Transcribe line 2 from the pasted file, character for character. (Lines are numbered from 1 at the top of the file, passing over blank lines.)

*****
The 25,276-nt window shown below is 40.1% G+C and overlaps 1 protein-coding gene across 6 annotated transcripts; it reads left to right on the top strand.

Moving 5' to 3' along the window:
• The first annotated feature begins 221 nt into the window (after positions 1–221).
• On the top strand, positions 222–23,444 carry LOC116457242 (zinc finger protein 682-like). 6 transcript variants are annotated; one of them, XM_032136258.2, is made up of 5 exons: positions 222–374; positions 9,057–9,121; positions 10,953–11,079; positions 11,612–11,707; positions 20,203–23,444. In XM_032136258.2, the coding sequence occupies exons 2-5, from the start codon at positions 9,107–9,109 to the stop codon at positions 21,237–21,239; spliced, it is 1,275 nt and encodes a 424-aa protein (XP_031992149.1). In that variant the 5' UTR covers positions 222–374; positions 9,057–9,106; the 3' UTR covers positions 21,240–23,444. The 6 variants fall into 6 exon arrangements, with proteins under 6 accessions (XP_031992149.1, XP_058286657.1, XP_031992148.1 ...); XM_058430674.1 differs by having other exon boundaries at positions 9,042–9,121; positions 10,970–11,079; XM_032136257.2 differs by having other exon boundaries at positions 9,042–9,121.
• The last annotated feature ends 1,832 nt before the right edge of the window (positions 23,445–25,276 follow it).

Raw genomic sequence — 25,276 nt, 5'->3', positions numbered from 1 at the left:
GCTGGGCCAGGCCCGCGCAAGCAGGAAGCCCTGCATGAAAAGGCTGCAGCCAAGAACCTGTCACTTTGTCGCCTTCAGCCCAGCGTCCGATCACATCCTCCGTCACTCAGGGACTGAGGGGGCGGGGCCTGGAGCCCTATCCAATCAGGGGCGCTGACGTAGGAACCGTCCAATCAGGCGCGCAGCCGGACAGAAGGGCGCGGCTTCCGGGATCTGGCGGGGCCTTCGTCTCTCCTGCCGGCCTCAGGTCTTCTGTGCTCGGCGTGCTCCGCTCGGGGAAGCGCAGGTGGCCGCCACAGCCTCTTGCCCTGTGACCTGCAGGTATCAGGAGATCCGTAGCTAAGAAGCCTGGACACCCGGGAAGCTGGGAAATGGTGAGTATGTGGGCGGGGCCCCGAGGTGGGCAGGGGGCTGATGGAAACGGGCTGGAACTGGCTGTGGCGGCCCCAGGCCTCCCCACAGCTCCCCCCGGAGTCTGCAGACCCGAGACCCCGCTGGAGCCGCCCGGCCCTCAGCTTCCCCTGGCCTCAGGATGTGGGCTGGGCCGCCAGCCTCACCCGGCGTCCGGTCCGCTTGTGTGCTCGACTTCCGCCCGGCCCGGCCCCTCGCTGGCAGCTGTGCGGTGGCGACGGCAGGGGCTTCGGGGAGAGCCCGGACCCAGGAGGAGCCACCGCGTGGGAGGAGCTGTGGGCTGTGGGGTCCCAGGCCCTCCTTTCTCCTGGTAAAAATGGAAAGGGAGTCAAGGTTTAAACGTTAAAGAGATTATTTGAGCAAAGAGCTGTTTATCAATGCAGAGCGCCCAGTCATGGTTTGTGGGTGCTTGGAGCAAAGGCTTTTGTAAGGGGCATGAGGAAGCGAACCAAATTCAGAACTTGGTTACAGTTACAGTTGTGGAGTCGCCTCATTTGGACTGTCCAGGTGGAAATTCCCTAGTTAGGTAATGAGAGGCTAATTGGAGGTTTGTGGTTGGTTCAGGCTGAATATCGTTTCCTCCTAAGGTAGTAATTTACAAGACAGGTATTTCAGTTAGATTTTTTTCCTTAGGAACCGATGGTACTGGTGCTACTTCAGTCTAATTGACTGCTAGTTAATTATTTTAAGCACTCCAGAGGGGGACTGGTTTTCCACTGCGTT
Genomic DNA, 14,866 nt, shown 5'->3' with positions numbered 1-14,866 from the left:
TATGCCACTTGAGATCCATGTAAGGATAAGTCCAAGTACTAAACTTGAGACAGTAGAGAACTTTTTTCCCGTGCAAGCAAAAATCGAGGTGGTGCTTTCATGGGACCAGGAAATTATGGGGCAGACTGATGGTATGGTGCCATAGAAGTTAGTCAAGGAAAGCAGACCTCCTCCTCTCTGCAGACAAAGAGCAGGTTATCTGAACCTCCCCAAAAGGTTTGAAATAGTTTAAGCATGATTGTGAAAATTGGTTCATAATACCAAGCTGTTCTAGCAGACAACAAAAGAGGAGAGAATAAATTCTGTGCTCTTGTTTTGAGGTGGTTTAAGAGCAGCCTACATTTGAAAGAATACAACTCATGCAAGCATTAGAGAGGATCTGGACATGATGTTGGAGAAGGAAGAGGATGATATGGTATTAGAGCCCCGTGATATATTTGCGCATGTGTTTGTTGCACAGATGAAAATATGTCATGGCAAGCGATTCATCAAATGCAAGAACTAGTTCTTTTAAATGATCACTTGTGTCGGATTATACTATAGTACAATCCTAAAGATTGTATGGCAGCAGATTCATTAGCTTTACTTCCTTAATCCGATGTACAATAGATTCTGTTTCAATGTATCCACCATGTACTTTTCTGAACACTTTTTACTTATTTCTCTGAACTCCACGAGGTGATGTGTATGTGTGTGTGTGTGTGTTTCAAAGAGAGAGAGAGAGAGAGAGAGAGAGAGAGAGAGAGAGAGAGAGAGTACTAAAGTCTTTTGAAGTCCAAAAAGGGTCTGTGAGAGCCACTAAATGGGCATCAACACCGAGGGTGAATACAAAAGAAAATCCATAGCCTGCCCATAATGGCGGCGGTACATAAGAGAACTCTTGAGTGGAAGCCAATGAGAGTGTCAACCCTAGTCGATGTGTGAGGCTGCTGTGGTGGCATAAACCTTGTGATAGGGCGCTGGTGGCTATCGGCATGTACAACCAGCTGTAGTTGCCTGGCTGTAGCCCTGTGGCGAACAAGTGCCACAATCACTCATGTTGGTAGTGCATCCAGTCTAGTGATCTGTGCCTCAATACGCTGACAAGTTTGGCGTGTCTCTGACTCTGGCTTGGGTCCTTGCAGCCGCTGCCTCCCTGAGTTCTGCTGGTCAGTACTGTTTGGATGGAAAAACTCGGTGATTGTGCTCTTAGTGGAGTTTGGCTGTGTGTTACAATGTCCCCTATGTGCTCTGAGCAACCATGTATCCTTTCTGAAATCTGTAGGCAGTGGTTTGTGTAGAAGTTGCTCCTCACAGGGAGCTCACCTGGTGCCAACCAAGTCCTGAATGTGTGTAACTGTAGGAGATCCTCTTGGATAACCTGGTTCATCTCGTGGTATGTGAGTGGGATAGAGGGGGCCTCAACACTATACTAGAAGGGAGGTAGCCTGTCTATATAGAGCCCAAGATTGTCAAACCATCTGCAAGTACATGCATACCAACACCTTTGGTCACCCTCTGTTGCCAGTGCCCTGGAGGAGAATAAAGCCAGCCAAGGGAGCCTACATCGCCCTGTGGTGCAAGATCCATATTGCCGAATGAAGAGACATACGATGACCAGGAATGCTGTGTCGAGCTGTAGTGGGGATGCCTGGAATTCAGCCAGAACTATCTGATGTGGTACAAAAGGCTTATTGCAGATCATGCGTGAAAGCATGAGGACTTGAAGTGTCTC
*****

Moving 5' to 3' along the window: